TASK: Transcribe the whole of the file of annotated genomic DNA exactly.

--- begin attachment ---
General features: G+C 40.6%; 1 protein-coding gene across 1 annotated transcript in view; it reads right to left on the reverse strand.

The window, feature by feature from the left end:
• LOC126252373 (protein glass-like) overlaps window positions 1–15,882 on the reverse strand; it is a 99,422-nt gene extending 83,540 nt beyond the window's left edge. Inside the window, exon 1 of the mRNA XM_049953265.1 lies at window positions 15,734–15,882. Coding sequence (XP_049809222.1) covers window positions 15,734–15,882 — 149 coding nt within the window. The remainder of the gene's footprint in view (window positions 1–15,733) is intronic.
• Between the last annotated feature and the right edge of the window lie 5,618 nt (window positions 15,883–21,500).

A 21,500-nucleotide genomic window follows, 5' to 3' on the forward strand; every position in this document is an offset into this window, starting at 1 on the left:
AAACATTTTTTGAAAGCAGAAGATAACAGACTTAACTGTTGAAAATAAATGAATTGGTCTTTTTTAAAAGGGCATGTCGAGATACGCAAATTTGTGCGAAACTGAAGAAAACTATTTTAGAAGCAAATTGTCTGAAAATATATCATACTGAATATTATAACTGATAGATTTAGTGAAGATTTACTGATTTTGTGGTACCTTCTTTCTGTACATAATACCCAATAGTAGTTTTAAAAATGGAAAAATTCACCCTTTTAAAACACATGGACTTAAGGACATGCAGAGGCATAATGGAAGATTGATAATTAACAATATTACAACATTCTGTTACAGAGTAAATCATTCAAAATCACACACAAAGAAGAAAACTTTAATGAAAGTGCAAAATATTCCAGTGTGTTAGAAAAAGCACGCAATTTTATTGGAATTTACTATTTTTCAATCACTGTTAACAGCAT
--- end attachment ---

General features: G+C 40.6%; 1 protein-coding gene across 1 annotated transcript in view; it reads right to left on the reverse strand.

The window, feature by feature from the left end:
• LOC126252373 (protein glass-like) overlaps window positions 1–15,882 on the reverse strand; it is a 99,422-nt gene extending 83,540 nt beyond the window's left edge. Inside the window, exon 1 of the mRNA XM_049953265.1 lies at window positions 15,734–15,882. Coding sequence (XP_049809222.1) covers window positions 15,734–15,882 — 149 coding nt within the window. The remainder of the gene's footprint in view (window positions 1–15,733) is intronic.
• Between the last annotated feature and the right edge of the window lie 5,618 nt (window positions 15,883–21,500).

A 21,500-nucleotide genomic window follows, 5' to 3' on the forward strand; every position in this document is an offset into this window, starting at 1 on the left:
AAACATTTTTTGAAAGCAGAAGATAACAGACTTAACTGTTGAAAATAAATGAATTGGTCTTTTTTAAAAGGGCATGTCGAGATACGCAAATTTGTGCGAAACTGAAGAAAACTATTTTAGAAGCAAATTGTCTGAAAATATATCATACTGAATATTATAACTGATAGATTTAGTGAAGATTTACTGATTTTGTGGTACCTTCTTTCTGTACATAATACCCAATAGTAGTTTTAAAAATGGAAAAATTCACCCTTTTAAAACACATGGACTTAAGGACATGCAGAGGCATAATGGAAGATTGATAATTAACAATATTACAACATTCTGTTACAGAGTAAATCATTCAAAATCACACACAAAGAAGAAAACTTTAATGAAAGTGCAAAATATTCCAGTGTGTTAGAAAAAGCACGCAATTTTATTGGAATTTACTATTTTTCAATCACTGTTAACAGCAT